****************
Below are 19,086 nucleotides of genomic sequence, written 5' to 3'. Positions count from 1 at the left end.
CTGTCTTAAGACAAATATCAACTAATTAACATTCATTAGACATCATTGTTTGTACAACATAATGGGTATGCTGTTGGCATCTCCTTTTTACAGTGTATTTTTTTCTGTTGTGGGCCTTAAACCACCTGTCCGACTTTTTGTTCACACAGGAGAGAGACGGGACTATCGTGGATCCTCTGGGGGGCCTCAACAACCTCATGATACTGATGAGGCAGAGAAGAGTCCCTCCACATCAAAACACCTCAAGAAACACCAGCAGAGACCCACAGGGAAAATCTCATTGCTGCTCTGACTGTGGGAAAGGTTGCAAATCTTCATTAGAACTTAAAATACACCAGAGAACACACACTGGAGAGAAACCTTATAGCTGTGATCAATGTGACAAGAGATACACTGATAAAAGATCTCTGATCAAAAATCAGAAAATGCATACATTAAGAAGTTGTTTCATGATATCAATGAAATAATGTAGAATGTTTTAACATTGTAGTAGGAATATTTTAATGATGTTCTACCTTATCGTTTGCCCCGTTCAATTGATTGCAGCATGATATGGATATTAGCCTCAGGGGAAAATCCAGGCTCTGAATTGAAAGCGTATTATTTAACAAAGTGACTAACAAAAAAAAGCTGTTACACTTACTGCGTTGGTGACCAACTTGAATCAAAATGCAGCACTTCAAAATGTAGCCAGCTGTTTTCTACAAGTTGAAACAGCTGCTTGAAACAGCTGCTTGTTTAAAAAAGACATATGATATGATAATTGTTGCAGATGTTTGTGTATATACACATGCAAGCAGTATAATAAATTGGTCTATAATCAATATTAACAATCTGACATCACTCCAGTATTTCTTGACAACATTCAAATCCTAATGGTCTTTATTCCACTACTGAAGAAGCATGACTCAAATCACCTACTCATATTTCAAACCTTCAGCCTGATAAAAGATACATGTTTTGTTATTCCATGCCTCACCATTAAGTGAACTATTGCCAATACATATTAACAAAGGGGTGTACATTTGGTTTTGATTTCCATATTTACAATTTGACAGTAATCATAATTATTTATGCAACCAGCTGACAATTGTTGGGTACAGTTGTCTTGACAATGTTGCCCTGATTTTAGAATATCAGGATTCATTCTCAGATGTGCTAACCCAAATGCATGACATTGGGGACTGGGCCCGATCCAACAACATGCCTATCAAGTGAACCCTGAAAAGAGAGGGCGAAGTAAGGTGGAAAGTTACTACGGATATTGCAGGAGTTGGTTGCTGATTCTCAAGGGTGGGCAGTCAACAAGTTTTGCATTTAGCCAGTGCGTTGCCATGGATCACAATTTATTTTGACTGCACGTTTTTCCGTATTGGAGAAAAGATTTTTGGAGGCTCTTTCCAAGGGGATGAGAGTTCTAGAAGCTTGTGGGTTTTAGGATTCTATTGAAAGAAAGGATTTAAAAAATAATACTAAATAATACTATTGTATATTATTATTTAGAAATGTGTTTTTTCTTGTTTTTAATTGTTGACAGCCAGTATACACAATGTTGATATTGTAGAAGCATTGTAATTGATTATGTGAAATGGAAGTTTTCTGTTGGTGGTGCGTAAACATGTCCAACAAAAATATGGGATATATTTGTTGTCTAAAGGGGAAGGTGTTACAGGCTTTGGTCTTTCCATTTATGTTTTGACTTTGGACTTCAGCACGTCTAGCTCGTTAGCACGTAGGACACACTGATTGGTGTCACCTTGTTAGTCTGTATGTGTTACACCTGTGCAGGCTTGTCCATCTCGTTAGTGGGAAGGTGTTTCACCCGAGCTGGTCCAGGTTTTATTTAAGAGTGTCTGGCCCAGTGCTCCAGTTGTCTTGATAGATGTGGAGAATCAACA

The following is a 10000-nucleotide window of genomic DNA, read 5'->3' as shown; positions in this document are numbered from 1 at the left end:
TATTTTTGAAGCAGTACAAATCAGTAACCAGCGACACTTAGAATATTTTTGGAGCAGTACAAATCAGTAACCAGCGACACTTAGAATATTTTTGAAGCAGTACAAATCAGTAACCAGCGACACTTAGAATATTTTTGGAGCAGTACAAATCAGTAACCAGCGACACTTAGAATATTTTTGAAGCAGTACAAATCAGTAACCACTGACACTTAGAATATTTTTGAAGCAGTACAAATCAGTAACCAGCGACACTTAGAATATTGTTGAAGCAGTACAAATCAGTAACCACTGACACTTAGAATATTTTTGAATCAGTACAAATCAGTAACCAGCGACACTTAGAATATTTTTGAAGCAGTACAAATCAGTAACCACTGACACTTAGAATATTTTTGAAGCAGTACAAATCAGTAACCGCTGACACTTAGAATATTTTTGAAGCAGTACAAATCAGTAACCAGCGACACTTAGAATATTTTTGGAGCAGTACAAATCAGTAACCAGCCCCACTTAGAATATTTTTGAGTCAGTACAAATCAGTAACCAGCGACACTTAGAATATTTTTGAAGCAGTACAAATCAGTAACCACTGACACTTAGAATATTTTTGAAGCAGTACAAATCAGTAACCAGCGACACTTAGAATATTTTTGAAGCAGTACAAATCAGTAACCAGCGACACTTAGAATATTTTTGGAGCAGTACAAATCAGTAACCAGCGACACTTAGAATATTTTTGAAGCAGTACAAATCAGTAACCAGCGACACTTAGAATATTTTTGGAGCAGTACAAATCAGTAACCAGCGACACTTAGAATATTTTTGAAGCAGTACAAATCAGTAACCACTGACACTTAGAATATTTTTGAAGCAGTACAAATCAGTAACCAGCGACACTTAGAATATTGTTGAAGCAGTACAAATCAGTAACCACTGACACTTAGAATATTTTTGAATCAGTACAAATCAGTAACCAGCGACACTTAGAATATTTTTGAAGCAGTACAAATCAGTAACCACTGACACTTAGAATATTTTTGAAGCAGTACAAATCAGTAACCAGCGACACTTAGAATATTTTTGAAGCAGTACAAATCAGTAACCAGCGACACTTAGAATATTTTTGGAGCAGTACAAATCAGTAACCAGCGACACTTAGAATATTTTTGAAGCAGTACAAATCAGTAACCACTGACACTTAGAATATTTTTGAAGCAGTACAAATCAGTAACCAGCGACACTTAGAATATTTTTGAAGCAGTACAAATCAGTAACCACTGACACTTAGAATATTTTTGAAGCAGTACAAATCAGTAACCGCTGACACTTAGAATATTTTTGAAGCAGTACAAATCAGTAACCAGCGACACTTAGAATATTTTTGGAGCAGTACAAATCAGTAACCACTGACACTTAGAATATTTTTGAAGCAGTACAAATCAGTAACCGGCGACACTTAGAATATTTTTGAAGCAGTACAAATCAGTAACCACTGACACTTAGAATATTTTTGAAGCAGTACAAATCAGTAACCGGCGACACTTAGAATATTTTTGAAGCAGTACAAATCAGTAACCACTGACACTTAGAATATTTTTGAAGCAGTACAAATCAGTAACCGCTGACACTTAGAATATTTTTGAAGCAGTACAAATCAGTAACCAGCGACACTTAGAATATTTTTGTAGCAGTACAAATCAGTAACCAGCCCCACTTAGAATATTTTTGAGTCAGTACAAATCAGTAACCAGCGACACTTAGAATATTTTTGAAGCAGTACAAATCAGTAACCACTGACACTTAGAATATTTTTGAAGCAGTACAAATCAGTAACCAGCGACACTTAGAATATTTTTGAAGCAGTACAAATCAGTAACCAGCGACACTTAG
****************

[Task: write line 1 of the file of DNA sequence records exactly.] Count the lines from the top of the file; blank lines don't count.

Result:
Below are 19,086 nucleotides of genomic sequence, written 5' to 3'. Positions count from 1 at the left end.